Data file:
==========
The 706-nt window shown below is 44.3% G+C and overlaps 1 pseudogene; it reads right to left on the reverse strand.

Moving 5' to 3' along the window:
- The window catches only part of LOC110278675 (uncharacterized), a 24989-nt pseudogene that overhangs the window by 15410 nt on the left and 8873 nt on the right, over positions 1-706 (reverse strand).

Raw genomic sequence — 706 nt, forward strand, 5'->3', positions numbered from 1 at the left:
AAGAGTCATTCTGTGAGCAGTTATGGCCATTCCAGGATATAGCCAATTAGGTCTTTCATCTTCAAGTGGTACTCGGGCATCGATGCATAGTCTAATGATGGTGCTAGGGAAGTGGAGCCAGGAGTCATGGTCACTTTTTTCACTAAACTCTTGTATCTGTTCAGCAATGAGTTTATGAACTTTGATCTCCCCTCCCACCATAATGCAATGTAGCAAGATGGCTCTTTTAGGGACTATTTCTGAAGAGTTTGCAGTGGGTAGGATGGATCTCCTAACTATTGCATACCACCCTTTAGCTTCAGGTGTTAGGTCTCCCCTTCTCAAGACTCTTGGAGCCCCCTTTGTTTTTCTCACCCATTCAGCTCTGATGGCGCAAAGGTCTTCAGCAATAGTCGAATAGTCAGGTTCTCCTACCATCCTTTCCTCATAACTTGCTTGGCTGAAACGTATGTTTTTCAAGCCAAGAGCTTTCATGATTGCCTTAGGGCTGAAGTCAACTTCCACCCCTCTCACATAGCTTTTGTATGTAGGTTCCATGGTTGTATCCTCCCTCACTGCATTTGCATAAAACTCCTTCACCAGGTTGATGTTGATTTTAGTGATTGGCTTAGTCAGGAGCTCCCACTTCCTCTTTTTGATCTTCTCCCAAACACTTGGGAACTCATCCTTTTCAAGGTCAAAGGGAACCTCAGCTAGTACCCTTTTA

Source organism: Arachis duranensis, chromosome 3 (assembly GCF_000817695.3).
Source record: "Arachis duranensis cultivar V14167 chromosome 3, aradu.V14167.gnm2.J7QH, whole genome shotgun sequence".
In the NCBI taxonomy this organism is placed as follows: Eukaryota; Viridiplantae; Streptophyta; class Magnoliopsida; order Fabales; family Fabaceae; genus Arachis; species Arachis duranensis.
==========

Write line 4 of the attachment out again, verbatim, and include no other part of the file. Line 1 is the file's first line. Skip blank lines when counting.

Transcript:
Raw genomic sequence — 706 nt, forward strand, 5'->3', positions numbered from 1 at the left: